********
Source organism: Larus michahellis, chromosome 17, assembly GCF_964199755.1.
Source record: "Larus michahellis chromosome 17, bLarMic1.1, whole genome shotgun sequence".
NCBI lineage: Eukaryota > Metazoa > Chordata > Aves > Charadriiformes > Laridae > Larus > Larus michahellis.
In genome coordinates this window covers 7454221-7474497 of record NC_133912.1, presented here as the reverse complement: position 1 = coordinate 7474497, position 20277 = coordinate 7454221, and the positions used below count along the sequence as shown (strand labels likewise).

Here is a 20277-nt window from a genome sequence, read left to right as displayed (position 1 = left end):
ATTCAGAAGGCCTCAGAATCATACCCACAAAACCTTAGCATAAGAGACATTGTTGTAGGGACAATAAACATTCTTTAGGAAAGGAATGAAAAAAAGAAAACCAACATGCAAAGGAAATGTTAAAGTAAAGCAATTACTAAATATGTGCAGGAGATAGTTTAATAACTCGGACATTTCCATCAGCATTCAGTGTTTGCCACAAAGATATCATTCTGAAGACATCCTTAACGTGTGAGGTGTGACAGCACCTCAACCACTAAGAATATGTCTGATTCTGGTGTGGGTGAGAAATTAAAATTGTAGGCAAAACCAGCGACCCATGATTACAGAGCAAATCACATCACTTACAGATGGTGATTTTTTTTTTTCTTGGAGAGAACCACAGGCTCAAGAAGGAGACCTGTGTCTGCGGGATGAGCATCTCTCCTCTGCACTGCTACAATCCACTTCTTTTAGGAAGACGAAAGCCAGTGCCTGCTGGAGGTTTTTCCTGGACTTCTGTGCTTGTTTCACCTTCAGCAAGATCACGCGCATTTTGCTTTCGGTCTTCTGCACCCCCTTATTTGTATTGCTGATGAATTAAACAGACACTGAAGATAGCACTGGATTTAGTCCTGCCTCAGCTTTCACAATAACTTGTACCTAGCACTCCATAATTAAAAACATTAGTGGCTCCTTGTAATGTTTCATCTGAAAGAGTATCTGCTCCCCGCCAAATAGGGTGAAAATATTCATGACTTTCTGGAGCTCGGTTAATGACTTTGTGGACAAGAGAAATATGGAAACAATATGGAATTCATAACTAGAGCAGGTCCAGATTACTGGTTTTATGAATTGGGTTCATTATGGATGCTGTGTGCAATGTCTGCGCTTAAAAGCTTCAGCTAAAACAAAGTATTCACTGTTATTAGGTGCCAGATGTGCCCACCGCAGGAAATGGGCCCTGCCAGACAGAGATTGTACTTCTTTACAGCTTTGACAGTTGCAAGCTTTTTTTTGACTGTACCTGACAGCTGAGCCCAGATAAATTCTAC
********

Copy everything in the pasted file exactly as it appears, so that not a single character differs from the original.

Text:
Source organism: Larus michahellis, chromosome 17, assembly GCF_964199755.1.
Source record: "Larus michahellis chromosome 17, bLarMic1.1, whole genome shotgun sequence".
NCBI lineage: Eukaryota > Metazoa > Chordata > Aves > Charadriiformes > Laridae > Larus > Larus michahellis.
In genome coordinates this window covers 7454221-7474497 of record NC_133912.1, presented here as the reverse complement: position 1 = coordinate 7474497, position 20277 = coordinate 7454221, and the positions used below count along the sequence as shown (strand labels likewise).

Here is a 20277-nt window from a genome sequence, read left to right as displayed (position 1 = left end):
ATTCAGAAGGCCTCAGAATCATACCCACAAAACCTTAGCATAAGAGACATTGTTGTAGGGACAATAAACATTCTTTAGGAAAGGAATGAAAAAAAGAAAACCAACATGCAAAGGAAATGTTAAAGTAAAGCAATTACTAAATATGTGCAGGAGATAGTTTAATAACTCGGACATTTCCATCAGCATTCAGTGTTTGCCACAAAGATATCATTCTGAAGACATCCTTAACGTGTGAGGTGTGACAGCACCTCAACCACTAAGAATATGTCTGATTCTGGTGTGGGTGAGAAATTAAAATTGTAGGCAAAACCAGCGACCCATGATTACAGAGCAAATCACATCACTTACAGATGGTGATTTTTTTTTTTCTTGGAGAGAACCACAGGCTCAAGAAGGAGACCTGTGTCTGCGGGATGAGCATCTCTCCTCTGCACTGCTACAATCCACTTCTTTTAGGAAGACGAAAGCCAGTGCCTGCTGGAGGTTTTTCCTGGACTTCTGTGCTTGTTTCACCTTCAGCAAGATCACGCGCATTTTGCTTTCGGTCTTCTGCACCCCCTTATTTGTATTGCTGATGAATTAAACAGACACTGAAGATAGCACTGGATTTAGTCCTGCCTCAGCTTTCACAATAACTTGTACCTAGCACTCCATAATTAAAAACATTAGTGGCTCCTTGTAATGTTTCATCTGAAAGAGTATCTGCTCCCCGCCAAATAGGGTGAAAATATTCATGACTTTCTGGAGCTCGGTTAATGACTTTGTGGACAAGAGAAATATGGAAACAATATGGAATTCATAACTAGAGCAGGTCCAGATTACTGGTTTTATGAATTGGGTTCATTATGGATGCTGTGTGCAATGTCTGCGCTTAAAAGCTTCAGCTAAAACAAAGTATTCACTGTTATTAGGTGCCAGATGTGCCCACCGCAGGAAATGGGCCCTGCCAGACAGAGATTGTACTTCTTTACAGCTTTGACAGTTGCAAGCTTTTTTTTGACTGTACCTGACAGCTGAGCCCAGATAAATTCTAC